Q: Can I use these no-prep literacy center activities more than once?

A: Yes! These centers can be used throughout the year. They are perfect for intervention, enrichment, review, and more!




Q: What are some printing options?

A: There is no color ink used in these NO PREP units. Just print and go on your choice of white copy paper or colored copy paper.

Q: How will these NO PREP LITERACY CENTERS help ME?

A: Included is a “How to Use” detailed information that explains how to use only five ELA centers each week, how to implement themwhat to use in the centers, and how to keep those same five titled centers for the entire year to ensure that you have easy centers that work for you!




This setup makes planning and prepping so very simple, meaning you can leave the classroom on time each day to have more time to spend on your personal life and with your family!


And that my friends is just...
My Kind of Teaching!

Fall in Love with Math and Literacy Center Time

Do you struggle with center time? Using centers can be the most rewarding time of the day... but not when you have to spend precious hours each week prepping and getting ready for the centers. 


Planning and preparing for math or literacy stations can sometimes consume more time than the actual execution of the centers.

Choosing five centers and KEEPING those five centers all year long will be a huge time-saver. Using NO PREP and LOW PREP activities will save you even more time.



Read this blog post about how to keep literacy centers fun, simple, and easy with just five centers all year long.




This same idea can be used in math centers, no matter what skill or concept you teach.

Click here to read a blog post about math centers.

In the blog posts, I share how I found that five centers in math and five centers in language arts worked best for me. (Believe me; I tried several methods and strategies before I realized I was just making things too hard!)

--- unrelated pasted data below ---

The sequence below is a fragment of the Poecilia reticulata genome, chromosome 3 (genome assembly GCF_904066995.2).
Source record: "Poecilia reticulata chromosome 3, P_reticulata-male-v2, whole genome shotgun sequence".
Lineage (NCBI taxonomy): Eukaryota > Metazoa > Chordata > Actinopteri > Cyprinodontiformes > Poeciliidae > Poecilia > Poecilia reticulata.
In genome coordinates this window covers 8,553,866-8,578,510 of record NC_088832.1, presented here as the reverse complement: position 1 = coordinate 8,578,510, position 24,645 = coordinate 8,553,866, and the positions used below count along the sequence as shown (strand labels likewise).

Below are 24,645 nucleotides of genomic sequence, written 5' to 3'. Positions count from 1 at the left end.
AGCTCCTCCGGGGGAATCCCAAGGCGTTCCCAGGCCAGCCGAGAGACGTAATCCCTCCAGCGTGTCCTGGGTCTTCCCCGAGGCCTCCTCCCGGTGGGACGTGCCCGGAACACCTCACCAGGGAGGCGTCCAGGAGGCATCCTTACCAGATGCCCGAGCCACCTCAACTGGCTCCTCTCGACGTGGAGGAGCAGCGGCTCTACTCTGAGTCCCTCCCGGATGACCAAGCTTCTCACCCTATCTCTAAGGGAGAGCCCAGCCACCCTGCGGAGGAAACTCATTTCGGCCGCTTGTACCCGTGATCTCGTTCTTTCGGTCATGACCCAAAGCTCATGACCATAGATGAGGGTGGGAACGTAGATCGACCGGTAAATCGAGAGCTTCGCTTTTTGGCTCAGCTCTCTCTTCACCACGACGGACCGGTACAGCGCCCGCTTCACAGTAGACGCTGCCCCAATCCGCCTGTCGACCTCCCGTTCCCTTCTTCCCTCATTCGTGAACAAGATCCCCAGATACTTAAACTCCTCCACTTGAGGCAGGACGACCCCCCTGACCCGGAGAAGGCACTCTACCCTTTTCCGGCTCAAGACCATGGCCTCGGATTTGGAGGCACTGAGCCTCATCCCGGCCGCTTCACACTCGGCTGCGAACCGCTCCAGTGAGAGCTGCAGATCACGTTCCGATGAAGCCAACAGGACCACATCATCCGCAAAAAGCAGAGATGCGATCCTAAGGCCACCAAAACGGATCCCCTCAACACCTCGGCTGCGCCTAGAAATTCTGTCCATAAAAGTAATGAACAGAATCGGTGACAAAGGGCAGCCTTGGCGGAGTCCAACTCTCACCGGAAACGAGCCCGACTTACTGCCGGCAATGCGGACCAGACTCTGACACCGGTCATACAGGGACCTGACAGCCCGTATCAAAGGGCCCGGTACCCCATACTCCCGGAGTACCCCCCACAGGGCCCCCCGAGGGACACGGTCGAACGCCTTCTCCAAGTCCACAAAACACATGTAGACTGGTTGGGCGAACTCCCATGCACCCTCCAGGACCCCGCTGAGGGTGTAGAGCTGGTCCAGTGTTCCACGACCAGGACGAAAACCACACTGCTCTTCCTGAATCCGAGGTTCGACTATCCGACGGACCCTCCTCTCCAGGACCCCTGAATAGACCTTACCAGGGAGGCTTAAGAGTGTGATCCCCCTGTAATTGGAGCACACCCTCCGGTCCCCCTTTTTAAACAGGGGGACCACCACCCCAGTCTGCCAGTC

In addition to using my no-prep centers, I tried to use things already in my classroom. This saved me both time and money.


Read this blog post about things you probably already have in your classroom to use in math and literacy centers.

You can find these forever freebies in my TpT store.

FREE Math Center Activity

FREE Literacy Center Activity

Use these FREE Center Labels to designate your centers in your classroom.



Click here to sign up for my emails and get a set of FREE no-prep math and literacy centers to try out in your classroom.





Helping you love center time is just...

Organization and Storage Ideas for the Elementary Classroom

Let’s talk about organization and storage today.


There are so many areas in a classroom. They all have different functions, and they all need to have a plan for storage and organization.

Seasonal Storage

Choose a location in your classroom to store items for your centers. I found it most accessible in my classroom to have ten large clear plastic boxes with lids. Each box was for one month of the school year. Inside the box, I placed items I only used during that month, such as seasonal items, decorations, classroom d├ęcor, seasonal books, etc. You can even include a file folder and a master copy of any worksheets and activities you might use during the month.